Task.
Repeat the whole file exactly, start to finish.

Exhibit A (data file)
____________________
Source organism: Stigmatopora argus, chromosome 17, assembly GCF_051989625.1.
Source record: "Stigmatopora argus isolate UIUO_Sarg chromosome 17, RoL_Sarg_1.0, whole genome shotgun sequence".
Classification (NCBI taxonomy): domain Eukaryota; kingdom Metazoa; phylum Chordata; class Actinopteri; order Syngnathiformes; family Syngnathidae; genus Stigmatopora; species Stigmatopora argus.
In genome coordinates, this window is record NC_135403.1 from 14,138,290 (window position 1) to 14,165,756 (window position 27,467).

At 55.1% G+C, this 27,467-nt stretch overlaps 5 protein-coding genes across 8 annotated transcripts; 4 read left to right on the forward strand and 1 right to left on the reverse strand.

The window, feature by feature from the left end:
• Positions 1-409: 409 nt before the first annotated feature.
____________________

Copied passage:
Source organism: Stigmatopora argus, chromosome 17, assembly GCF_051989625.1.
Source record: "Stigmatopora argus isolate UIUO_Sarg chromosome 17, RoL_Sarg_1.0, whole genome shotgun sequence".
Classification (NCBI taxonomy): domain Eukaryota; kingdom Metazoa; phylum Chordata; class Actinopteri; order Syngnathiformes; family Syngnathidae; genus Stigmatopora; species Stigmatopora argus.
In genome coordinates, this window is record NC_135403.1 from 14,138,290 (window position 1) to 14,165,756 (window position 27,467).

At 55.1% G+C, this 27,467-nt stretch overlaps 5 protein-coding genes across 8 annotated transcripts; 4 read left to right on the forward strand and 1 right to left on the reverse strand.

The window, feature by feature from the left end:
• Positions 1-409: 409 nt before the first annotated feature.